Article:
Wednesday, March 23, 2011

Ohio's Proposed Heartbeat Bill

By Sarah Mann

The issue of abortion rights has been at a new height over the past few weeks. Abortion rights activism has been one of the leading social issues of our generation and recently in Ohio there has been a new twist in the potential for state restriction of this federal right.

House bill 125 or the “heartbeat bill” was set forth by Ohio Republican Rep. Lynn Wachtmann in February to ban abortions once a heartbeat is detectable on an ultrasound.  As of right now there is no specific timeline regarding how many days along a woman must be in her pregnancybefore this restriction might take place, but it is known that as early as 18 days a fetal heartbeat can be detected.
Since 1973, the Roe v. Wade case decision brought legal abortion to all women in the United States, and this heartbeat bill is by far the most aggressive challenge since its passage.       
Prior to researching more about abortion laws and rights, I have to admit I was a bit confused as to how legislators in Ohio could essentially overturn this 1973 Supreme Court decision to legalize abortions.  Then I realized it was because they justified this bill as a restriction to an abortion. 
Although abortions are technically legal in all 50 states, many states have made them more difficult to obtain than others. Many states have demanded mandatory ultrasounds, parental consent if underage and even a 72 hour waiting period prior to an abortion, but no restriction as gone as far as Ohio.

During the case on March 2, two Ohio women, both supporters of the bill, took the stand and had ultrasounds preformed on their 9 week and 15 week old fetuses. Controversy over the depiction of these women who are suppose to, in effect, represent all women in Ohio, was conveyed by Kellie Copeland, spokesperson for NARAL Pro-Choice in Ohio.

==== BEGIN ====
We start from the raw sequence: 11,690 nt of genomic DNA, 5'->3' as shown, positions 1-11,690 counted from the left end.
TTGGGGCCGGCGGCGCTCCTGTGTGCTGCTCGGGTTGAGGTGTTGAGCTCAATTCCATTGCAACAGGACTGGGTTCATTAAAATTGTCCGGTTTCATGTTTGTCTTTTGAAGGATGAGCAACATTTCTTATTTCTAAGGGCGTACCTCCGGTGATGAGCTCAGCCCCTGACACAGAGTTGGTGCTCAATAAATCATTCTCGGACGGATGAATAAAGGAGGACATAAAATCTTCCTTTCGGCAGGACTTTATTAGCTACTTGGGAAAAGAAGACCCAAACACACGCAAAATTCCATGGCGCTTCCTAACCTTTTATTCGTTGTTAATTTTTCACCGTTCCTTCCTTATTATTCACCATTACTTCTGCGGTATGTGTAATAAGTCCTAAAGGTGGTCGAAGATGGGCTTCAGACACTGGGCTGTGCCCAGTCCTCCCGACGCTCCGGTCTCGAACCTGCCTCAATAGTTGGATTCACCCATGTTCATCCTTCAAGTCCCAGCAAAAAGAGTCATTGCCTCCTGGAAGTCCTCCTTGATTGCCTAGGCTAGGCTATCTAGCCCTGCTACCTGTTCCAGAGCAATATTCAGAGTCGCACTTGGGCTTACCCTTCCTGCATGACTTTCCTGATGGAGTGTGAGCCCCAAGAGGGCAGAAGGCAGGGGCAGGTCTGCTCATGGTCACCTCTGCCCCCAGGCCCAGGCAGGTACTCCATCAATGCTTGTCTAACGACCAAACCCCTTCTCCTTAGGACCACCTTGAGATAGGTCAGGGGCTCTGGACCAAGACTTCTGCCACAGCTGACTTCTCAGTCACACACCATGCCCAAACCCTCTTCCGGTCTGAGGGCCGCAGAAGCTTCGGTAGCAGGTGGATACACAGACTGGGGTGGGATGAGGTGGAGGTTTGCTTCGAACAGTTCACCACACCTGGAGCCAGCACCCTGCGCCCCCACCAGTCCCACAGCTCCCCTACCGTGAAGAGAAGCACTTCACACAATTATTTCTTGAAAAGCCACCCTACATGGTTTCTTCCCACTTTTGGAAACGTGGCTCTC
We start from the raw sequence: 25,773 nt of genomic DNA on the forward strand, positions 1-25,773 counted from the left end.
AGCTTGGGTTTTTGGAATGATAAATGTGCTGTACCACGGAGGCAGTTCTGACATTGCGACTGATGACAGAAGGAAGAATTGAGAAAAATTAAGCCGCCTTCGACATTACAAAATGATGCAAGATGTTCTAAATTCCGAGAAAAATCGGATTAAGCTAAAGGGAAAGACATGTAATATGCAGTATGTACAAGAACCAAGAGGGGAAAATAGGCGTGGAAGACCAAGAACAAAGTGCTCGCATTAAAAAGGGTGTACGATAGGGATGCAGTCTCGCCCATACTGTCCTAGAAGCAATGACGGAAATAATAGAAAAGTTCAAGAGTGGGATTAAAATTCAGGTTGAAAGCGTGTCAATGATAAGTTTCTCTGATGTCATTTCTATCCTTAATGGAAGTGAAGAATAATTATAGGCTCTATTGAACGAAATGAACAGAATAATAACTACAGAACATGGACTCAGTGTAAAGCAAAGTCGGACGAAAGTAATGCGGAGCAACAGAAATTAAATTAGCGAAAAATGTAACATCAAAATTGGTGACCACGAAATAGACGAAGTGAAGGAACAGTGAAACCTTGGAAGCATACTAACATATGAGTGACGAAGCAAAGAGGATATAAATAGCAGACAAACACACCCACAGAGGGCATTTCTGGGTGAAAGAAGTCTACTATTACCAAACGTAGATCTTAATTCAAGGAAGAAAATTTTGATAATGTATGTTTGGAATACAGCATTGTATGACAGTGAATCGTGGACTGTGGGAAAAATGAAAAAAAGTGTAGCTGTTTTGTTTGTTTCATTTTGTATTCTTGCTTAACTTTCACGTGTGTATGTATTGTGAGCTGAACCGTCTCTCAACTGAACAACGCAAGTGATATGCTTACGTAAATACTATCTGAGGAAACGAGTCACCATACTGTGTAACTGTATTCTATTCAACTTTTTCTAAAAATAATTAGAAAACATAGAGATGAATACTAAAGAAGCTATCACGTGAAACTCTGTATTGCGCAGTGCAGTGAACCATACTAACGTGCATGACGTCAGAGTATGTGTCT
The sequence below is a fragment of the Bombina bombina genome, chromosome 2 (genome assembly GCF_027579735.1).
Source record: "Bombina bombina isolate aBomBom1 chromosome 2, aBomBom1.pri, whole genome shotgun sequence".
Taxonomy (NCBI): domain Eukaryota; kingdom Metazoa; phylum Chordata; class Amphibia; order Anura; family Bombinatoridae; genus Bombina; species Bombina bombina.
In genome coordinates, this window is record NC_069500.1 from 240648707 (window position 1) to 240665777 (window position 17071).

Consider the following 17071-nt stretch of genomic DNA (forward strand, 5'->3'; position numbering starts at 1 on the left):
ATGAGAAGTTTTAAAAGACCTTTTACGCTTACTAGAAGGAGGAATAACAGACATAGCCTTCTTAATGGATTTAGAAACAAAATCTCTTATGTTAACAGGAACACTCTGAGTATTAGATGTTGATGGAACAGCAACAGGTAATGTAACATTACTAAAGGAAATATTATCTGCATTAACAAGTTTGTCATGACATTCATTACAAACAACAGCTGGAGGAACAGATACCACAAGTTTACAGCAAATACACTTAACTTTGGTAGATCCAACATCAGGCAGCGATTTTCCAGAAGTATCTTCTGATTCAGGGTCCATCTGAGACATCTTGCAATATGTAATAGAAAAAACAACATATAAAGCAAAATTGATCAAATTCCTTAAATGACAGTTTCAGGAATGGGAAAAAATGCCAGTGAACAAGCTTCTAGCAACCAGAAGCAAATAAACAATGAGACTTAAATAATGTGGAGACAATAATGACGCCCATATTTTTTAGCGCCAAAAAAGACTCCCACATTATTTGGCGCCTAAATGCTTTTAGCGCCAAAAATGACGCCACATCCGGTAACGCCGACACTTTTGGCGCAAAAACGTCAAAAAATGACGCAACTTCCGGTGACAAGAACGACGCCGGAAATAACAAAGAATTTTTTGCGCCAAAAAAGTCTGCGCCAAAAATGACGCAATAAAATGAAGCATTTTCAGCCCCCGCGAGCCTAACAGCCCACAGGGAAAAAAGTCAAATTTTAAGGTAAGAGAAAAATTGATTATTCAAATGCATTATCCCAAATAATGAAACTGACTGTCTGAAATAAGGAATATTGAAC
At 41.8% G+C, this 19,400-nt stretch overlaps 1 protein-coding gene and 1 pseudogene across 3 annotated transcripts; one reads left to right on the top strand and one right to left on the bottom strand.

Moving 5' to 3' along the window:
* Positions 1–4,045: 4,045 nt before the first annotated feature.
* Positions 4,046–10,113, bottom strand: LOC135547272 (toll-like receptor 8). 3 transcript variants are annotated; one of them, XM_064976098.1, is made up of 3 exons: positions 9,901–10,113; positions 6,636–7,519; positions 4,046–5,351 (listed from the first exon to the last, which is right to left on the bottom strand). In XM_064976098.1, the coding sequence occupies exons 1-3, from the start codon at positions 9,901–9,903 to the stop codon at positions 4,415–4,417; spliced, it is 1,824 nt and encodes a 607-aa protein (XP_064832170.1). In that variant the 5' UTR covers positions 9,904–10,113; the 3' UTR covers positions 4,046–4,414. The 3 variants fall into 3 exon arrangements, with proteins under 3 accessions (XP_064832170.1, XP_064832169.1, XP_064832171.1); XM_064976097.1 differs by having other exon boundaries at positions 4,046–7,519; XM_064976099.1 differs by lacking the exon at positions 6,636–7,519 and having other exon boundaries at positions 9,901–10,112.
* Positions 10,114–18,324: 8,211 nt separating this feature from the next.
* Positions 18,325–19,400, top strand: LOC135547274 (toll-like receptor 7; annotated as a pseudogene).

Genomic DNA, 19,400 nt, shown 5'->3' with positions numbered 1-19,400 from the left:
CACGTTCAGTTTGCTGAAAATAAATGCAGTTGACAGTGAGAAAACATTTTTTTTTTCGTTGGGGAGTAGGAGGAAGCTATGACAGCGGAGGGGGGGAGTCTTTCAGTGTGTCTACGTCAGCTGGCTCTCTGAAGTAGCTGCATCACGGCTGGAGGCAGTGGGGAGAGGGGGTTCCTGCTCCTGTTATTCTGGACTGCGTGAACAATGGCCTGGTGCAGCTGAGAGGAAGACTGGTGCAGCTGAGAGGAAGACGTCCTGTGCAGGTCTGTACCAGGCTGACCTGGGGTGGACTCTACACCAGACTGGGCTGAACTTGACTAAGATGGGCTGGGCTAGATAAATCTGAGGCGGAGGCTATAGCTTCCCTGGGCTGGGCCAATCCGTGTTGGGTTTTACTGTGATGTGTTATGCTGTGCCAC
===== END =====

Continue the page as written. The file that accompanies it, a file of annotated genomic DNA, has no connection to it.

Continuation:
"They were used as props, and women are not props. Women are citizens and we deserve the right to protect or have them to make their own decisions.  I don't think Lynn Wachtmann or anybody else should be able to make decisions for every woman which is exactly what they're trying to do."
Since Republicans control all aspects of Ohio state's government, it is likely that this bill will in fact pass.  The United States Supreme Courtonce again has a conservative edge with John Roberts as its Chief Justice.  If the Ohio law were to be appealed to the Supreme Court, it may be upheld.   
When looking into any critical social controversy I like to look to both sides and see why people see things so differently.  And when watching a video on, a woman emphatically asks for support on the bill and discusses the need for defenders for unborn fetuses.
 What I have interpreted from many pro-life activists is that it’s pro-life v. pro-abortion, and I don’t believe this is really the case.

 I consider myself pro-choice, not because I agree with the procedure of abortion, but with the choice its gives us.  The bottom line, for me anyways, is that there simply has to be the option, the choice, the opportunity because if that’s taken away from us we all know the procedures certainly won’t stop, they will just get dangerous and unsafe.
I believe this is what all the pro-life activists aren’t addressing.  That is the real issue.  It’s not that I, as a pro-choice supporter, believe that terminating a pregnancy is good or ok, but I understand that taking away the option to abort a fetus will only lead back to the dangerous road of back alley abortions and unsafe conditions.
For an update, check out the Jezebel article!

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